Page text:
For a while now, I've had in the back of my mind to do a temperature afghans. Well, the time has come. I've done some research and some figuring and have a few ideas of how I want to go about it.
Before I start, here are some links that might be useful if you want to embark on this mission as well.
Firstly, if you want to work on an afghan based on temperatures from a past year, have no fear. There is a way to do that. Consult Wunderground's history database. Choose custom and give the range of date from January 1 to December 31 of the year you've chosen. If you're going to work in the current year, then you just have to wait and see what temperature the day brings. :-)
Here are a few sites with information on temperature afghans. I'm sure there are many more, but these are the ones I consulted.
Michael Sellick's The Crochet Crowd http://thecrochetcrowd.com/crochet-temperature-afghans/
Margaret McClaren's Stitching in the Woods
Yarn Inspirations http://blog.yarnspirations.com/crochet-temperature-afghans/
Each of these give pattern suggestions. Keep in mind, however, that if you are doing daily rows for a year, you will have 365 rows. That's a lot of rows. That is probably the reason it is said most people use single crochet for their afghans.
That said, I had a couple of other ideas for this afghan.
An afghan pattern noted on Facebook says that 9 rows = 4" in her pattern. If we take that as true for this particular pattern, then your afghan would be about 13 feet long. That's pretty long. That pattern is not in single crochet. However, I was looking at my own patterns and I have a similar shell pattern that is worked in columns. I think if one divides up the rows into four columns you could get a manageable size even with 365 rows. That will entail some figuring, however.
Here's what I'm thinking - and I have not done any actual swatches to verify yet. If I work 91 rows about 10" wide, four of those would give me a piece about 40-45" wide and the same length.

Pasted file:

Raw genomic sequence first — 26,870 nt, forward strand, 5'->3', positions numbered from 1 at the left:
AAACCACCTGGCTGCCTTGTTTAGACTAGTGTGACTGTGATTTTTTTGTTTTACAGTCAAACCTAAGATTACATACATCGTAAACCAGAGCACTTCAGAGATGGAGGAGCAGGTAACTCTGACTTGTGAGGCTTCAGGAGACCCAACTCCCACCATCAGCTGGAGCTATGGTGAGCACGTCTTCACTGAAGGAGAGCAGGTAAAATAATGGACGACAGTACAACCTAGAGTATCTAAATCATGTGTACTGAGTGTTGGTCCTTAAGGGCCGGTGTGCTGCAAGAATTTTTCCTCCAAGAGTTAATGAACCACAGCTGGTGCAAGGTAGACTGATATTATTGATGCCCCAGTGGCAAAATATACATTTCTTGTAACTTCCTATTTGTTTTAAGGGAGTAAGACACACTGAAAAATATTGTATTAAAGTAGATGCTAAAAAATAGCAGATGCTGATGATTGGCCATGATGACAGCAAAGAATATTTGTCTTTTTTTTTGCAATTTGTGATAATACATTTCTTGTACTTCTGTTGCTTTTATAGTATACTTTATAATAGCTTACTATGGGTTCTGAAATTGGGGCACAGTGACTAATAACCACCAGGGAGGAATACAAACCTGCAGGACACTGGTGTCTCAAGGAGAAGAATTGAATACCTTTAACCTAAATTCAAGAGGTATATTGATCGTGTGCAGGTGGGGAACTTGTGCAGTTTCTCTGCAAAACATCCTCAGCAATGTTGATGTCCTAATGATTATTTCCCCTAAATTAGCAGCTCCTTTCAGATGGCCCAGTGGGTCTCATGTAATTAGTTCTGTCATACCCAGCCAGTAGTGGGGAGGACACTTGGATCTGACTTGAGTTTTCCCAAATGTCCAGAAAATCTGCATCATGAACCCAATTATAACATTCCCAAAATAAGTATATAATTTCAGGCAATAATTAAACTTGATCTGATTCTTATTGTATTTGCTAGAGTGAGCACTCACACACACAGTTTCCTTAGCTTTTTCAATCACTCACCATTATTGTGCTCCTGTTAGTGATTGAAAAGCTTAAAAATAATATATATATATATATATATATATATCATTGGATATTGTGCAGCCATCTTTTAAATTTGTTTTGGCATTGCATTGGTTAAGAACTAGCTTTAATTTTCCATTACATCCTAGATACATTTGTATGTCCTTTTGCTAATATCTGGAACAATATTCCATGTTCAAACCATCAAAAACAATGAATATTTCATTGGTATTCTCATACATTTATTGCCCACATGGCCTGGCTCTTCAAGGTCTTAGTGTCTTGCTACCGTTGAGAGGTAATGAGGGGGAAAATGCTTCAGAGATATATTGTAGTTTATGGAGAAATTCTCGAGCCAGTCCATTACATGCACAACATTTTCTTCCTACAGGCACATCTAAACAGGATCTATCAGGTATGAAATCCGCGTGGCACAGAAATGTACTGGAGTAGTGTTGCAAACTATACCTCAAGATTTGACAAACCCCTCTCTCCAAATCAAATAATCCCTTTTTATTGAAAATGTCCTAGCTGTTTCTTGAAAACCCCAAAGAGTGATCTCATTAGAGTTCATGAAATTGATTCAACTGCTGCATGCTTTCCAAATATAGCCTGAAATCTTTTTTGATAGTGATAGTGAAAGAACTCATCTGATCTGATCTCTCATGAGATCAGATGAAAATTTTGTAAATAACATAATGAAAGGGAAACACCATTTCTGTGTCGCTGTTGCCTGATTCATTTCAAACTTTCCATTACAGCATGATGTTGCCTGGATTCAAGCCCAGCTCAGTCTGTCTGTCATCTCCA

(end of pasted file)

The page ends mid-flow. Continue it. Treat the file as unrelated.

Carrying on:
Another option I am considering is to use a seed stitch (also called moss stitch and linen stitch). I'm thinking probably three columns in that case and making them wider.
Years ago (2005 apparently), I made several afghans using the seed stitch option. This stitch is worked (sc, ch 1, sk 1). Then on the next row you work your sc into the chain space. It is a multiple of 2. Rows begin and end with a sc in my pattern.
Here's an example of one. It is a scrap afghan, NOT a temperature afghan.
In looking back at the pattern I wrote up, I do give possible number of rows as an option. This is using an I hook and worsted weight yarn.
160 rows = 40”
201 rows = 50”
250 rows = 62”
300 rows = 75”
I also noted that 9 rows = 2". If that works out to be true, then you could conceivably get an afghan about 81" long (almost 7 feet). That is long but much shorter than 13 feet! That is not even breaking it up into columns but working single column rows.
Given I can figure all the above out and decide on a pattern, the next step is colors.
The link above gives a temperature gauge and is available as a pdf file. You may or may not want to use the suggested colors. You may also want to change the range of temperatures on the gauge depending on where you live and what temperatures you can expect to have throughout your year. Of course if you are working from a past year, you have all the data already so you can have a look and see what will work for you.
In my backyard we have a long period of hot temperatures. We can get cold here too, but it is generally for a short period of time and sporadic. The high is rarely very cold though the low can be. It should make for an interesting afghan though.
Your warmer colors are yellow, yellow-orange, orange, red-orange, red, and red-violet and everything in between those colors.
Your cooler colors are violet, blue-violet, blue, blue-green, green, and yellow-green and everything in between those colors.
I will talk more about my progress in the coming days.